Review: Dead Island

Bludgeoning zombies is pleasurable, and yet not quite as pleasurable as it should be, in Dead Island, Techland’s open-world semi-RPG.

Dead Island

Bludgeoning zombies is pleasurable, and yet not quite as pleasurable as it should be, in Dead Island, Techland’s open-world semi-RPG. Functioning as something of a cross between Dead Rising and Fallout (with a dash of Borderlands) in its assortment of customizable and upgradeable weapons as well as random items that can be collected, sold, and used to make blunt objects more deadly, the game thrives on smashing and slicing zombie limbs to pieces with, among other things, hammers, knives, sickles, and boat paddles. The thrill of swinging and stabbing the undead is this lengthy adventure’s prime recreation, and one that initially offers a visceral rush—until, that is, one realizes that there’s little to the combat system except repeatedly mashing the same button, pausing only to allow one’s stamina meter to replenish. Without the ability to vary one’s attacks or block blows, Dead Island’s battles wind up being simultaneously exhilarating and monotonous, a description that pertains to quite a bit of this sandbox-style saga, in which you play as one of four survivors—who are generally identical ability-wise, despite their supposed specialties—at a Papua New Guinea island resort that, for only cursorily explained reasons, has been overrun by decaying, moaning, flesh-eating folks.

Dead Island’s tropical setting is pretty fantastic—enormous, beautifully rendered, and full of locations that deliver diversity that the regular action, even once exploding and rampaging super-zombies appear, often lacks. Exploration is key, both to find items to sell for money or to enhance weapons, not to mention simply because it further increases the suspense that comes from wandering this lush area with zombies seemingly lurking around every corner. The game’s wide-open playable space is central to creating tension, since whether traversing streets by car or foliage-surrounded paths on foot, your one-against-thousands circumstances are consistently unnerving. Unfortunately, however, that potent feeling of being alone is undercut by the rote design of your missions, which are assigned by a gaggle of survivors—who, unlike you, aren’t immune from zombie bites—and almost always involve traveling a long distance, killing lots of zombies along the way, retrieving some item, and then returning it to someone at a safe zone. That repetitiveness somewhat mars the single-player campaign, albeit not as much as the fact that, because even the most awesomely elaborate weapons degrade quickly with use (and cost a ton to repair), you spend lots of time felling enemies via a lame, wimpy kick attack.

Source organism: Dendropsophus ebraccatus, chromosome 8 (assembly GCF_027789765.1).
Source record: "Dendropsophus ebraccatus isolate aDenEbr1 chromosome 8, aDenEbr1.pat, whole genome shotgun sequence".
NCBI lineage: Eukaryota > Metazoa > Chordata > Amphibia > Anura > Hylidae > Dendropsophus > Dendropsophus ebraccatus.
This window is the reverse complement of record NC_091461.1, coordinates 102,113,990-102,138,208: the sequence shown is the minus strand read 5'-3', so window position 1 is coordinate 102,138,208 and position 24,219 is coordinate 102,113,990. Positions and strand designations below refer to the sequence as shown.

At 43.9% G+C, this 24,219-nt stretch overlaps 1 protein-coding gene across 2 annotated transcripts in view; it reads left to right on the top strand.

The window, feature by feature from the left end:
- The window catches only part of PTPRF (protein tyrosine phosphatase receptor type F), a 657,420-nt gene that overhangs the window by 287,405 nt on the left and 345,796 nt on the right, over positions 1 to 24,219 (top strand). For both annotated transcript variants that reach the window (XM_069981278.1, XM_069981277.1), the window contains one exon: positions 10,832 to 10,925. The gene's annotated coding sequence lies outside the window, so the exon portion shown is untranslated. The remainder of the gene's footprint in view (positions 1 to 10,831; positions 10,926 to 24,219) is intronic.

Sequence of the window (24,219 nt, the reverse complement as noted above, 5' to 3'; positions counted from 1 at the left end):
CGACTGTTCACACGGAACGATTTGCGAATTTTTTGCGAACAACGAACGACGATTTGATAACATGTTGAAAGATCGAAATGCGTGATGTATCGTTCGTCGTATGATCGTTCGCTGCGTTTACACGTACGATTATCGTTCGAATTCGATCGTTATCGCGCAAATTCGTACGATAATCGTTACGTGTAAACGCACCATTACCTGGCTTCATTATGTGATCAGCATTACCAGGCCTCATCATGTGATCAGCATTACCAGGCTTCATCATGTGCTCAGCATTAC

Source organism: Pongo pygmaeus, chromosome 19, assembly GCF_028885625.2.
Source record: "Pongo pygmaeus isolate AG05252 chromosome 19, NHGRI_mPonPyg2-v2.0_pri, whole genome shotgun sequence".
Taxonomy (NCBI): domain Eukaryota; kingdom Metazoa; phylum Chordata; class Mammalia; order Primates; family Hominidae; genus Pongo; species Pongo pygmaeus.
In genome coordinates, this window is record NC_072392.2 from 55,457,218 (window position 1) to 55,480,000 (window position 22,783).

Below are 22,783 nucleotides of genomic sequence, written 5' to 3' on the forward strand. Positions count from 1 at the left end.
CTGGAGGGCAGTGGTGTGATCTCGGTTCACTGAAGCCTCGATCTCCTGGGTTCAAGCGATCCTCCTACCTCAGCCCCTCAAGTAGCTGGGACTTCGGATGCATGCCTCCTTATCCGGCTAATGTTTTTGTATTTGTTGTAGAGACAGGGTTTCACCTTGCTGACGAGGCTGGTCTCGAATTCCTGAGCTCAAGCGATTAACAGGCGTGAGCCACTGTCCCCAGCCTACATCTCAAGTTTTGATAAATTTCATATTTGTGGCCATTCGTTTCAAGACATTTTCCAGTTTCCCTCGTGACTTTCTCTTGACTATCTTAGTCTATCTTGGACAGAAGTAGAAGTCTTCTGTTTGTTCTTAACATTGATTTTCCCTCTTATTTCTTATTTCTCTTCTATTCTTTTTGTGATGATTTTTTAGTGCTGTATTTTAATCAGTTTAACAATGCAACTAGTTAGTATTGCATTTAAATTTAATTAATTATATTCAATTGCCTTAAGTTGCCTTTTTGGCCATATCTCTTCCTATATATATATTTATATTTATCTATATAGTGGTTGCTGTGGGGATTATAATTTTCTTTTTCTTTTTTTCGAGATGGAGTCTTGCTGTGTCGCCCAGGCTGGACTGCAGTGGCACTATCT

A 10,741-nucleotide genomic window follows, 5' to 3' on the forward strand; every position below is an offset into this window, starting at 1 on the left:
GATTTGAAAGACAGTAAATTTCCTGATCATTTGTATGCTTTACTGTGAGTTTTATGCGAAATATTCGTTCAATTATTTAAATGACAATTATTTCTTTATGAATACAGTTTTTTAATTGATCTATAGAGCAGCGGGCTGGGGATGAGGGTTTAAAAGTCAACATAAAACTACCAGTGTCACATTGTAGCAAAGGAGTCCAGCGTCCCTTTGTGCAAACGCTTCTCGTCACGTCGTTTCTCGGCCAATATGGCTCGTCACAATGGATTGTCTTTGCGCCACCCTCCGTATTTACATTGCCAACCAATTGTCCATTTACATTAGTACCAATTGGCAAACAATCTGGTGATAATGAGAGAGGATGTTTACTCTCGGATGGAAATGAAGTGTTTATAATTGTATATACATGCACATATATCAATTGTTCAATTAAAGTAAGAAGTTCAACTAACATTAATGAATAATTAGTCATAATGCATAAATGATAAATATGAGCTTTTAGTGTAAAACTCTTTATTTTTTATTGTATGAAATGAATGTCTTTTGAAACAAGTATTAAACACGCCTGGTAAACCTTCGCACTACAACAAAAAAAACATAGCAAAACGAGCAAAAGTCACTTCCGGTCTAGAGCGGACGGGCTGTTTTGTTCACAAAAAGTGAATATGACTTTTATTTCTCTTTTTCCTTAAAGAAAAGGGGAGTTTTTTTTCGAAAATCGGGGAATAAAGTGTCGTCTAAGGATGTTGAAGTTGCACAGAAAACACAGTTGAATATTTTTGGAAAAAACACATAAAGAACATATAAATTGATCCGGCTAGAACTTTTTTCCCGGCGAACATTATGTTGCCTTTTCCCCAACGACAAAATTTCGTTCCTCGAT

Graphical pop-up issues are sporadic, and on two occasions, the missions that I’d completed didn’t save properly—forcing me to redo them. Those technical glitches, however, don’t detract from Dead Island’s glistening visuals, which convincingly sell its fiction even when your back-and-forth tasks call direct attention to the video-game-y nature of the proceedings. Furthermore, if the combat system is more than a bit one-note, and driving is a bit clumsy (where’s my rearview mirror?!), there’s something addictive about checking out every available cabin and collecting everything in sight, and an additional online system that lets you join up with other players, who are wandering your map, provides a welcome dose of companionship. The game’s RPG-light elements ultimately drive the action more than the beside-the-point story, given that the desire to obtain more cash, design better armaments, and visit more exotic locales (beachside cabins, gas stations, a zombie-infested downtown) is what truly compels one forward, hacking and slashing through one animated corpse after another. With a scale that’s captivating and more missions than one could rightfully ask for, Dead Island enthralls by evocatively conveying a sense of what it might be like to confront the undead apocalypse, even if its shortcomings often make it play like a promising first draft for a superior forthcoming sequel.

 Developer: Techland  Publisher: Deep Silver  Platform: Xbox 360  Release Date: September 6, 2011  ESRB: M  ESRB Descriptions: Blood and Gore, Drug Reference, Intense Violence, Sexual Themes, Strong Language, Use of Alcohol  Buy: Game

Nick Schager

Nick Schager is the entertainment critic for The Daily Beast. His work has also appeared in Variety, Esquire, The Village Voice, and other publications.

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